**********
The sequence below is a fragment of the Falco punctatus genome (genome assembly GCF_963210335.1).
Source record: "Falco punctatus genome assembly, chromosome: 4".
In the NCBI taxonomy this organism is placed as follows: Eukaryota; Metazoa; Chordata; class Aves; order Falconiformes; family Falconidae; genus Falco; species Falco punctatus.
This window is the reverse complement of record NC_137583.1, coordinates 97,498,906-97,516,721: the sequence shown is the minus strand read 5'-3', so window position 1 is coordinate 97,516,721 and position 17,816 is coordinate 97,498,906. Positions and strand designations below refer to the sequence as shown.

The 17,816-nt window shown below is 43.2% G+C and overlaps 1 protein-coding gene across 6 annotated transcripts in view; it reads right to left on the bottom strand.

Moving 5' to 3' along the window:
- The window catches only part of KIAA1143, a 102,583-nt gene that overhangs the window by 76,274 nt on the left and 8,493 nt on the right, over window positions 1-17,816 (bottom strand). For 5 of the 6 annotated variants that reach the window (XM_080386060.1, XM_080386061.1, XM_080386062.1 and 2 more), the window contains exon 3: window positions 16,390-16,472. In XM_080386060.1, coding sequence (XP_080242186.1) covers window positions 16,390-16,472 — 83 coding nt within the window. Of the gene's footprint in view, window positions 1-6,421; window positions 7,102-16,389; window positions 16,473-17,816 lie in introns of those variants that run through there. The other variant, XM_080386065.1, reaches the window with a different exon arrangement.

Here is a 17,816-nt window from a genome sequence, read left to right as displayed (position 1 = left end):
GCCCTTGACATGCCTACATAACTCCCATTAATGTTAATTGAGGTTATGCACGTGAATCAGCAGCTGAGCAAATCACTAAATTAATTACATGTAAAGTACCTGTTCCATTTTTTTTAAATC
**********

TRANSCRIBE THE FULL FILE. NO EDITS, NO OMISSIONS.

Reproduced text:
The sequence below is a fragment of the Falco punctatus genome (genome assembly GCF_963210335.1).
Source record: "Falco punctatus genome assembly, chromosome: 4".
In the NCBI taxonomy this organism is placed as follows: Eukaryota; Metazoa; Chordata; class Aves; order Falconiformes; family Falconidae; genus Falco; species Falco punctatus.
This window is the reverse complement of record NC_137583.1, coordinates 97,498,906-97,516,721: the sequence shown is the minus strand read 5'-3', so window position 1 is coordinate 97,516,721 and position 17,816 is coordinate 97,498,906. Positions and strand designations below refer to the sequence as shown.

The 17,816-nt window shown below is 43.2% G+C and overlaps 1 protein-coding gene across 6 annotated transcripts in view; it reads right to left on the bottom strand.

Moving 5' to 3' along the window:
- The window catches only part of KIAA1143, a 102,583-nt gene that overhangs the window by 76,274 nt on the left and 8,493 nt on the right, over window positions 1-17,816 (bottom strand). For 5 of the 6 annotated variants that reach the window (XM_080386060.1, XM_080386061.1, XM_080386062.1 and 2 more), the window contains exon 3: window positions 16,390-16,472. In XM_080386060.1, coding sequence (XP_080242186.1) covers window positions 16,390-16,472 — 83 coding nt within the window. Of the gene's footprint in view, window positions 1-6,421; window positions 7,102-16,389; window positions 16,473-17,816 lie in introns of those variants that run through there. The other variant, XM_080386065.1, reaches the window with a different exon arrangement.

Here is a 17,816-nt window from a genome sequence, read left to right as displayed (position 1 = left end):
GCCCTTGACATGCCTACATAACTCCCATTAATGTTAATTGAGGTTATGCACGTGAATCAGCAGCTGAGCAAATCACTAAATTAATTACATGTAAAGTACCTGTTCCATTTTTTTTAAATC